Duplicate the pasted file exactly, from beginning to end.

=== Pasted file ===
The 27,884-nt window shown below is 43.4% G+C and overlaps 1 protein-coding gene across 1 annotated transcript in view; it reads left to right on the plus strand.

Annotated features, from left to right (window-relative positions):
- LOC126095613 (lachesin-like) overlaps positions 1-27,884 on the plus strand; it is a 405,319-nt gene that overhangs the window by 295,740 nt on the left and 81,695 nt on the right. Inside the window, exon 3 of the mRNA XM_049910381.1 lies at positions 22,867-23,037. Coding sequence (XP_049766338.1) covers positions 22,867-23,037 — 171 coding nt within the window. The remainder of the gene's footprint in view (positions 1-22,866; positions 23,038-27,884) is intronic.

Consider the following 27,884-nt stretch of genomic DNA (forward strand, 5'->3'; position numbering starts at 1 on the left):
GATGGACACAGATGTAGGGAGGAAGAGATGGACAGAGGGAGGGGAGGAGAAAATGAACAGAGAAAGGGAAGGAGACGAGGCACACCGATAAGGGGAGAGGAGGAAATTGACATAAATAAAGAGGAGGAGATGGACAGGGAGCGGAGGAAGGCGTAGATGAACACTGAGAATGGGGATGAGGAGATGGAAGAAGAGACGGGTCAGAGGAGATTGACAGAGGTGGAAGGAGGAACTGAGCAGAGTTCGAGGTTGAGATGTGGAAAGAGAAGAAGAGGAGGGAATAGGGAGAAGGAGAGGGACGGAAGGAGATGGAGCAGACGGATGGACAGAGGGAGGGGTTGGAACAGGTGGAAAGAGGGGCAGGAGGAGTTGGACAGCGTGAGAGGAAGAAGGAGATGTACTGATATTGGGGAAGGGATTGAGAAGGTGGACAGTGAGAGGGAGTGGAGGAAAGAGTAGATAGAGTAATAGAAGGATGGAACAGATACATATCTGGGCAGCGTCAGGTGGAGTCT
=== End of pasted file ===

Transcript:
The 27,884-nt window shown below is 43.4% G+C and overlaps 1 protein-coding gene across 1 annotated transcript in view; it reads left to right on the plus strand.

Annotated features, from left to right (window-relative positions):
- LOC126095613 (lachesin-like) overlaps positions 1-27,884 on the plus strand; it is a 405,319-nt gene that overhangs the window by 295,740 nt on the left and 81,695 nt on the right. Inside the window, exon 3 of the mRNA XM_049910381.1 lies at positions 22,867-23,037. Coding sequence (XP_049766338.1) covers positions 22,867-23,037 — 171 coding nt within the window. The remainder of the gene's footprint in view (positions 1-22,866; positions 23,038-27,884) is intronic.

Consider the following 27,884-nt stretch of genomic DNA (forward strand, 5'->3'; position numbering starts at 1 on the left):
GATGGACACAGATGTAGGGAGGAAGAGATGGACAGAGGGAGGGGAGGAGAAAATGAACAGAGAAAGGGAAGGAGACGAGGCACACCGATAAGGGGAGAGGAGGAAATTGACATAAATAAAGAGGAGGAGATGGACAGGGAGCGGAGGAAGGCGTAGATGAACACTGAGAATGGGGATGAGGAGATGGAAGAAGAGACGGGTCAGAGGAGATTGACAGAGGTGGAAGGAGGAACTGAGCAGAGTTCGAGGTTGAGATGTGGAAAGAGAAGAAGAGGAGGGAATAGGGAGAAGGAGAGGGACGGAAGGAGATGGAGCAGACGGATGGACAGAGGGAGGGGTTGGAACAGGTGGAAAGAGGGGCAGGAGGAGTTGGACAGCGTGAGAGGAAGAAGGAGATGTACTGATATTGGGGAAGGGATTGAGAAGGTGGACAGTGAGAGGGAGTGGAGGAAAGAGTAGATAGAGTAATAGAAGGATGGAACAGATACATATCTGGGCAGCGTCAGGTGGAGTCT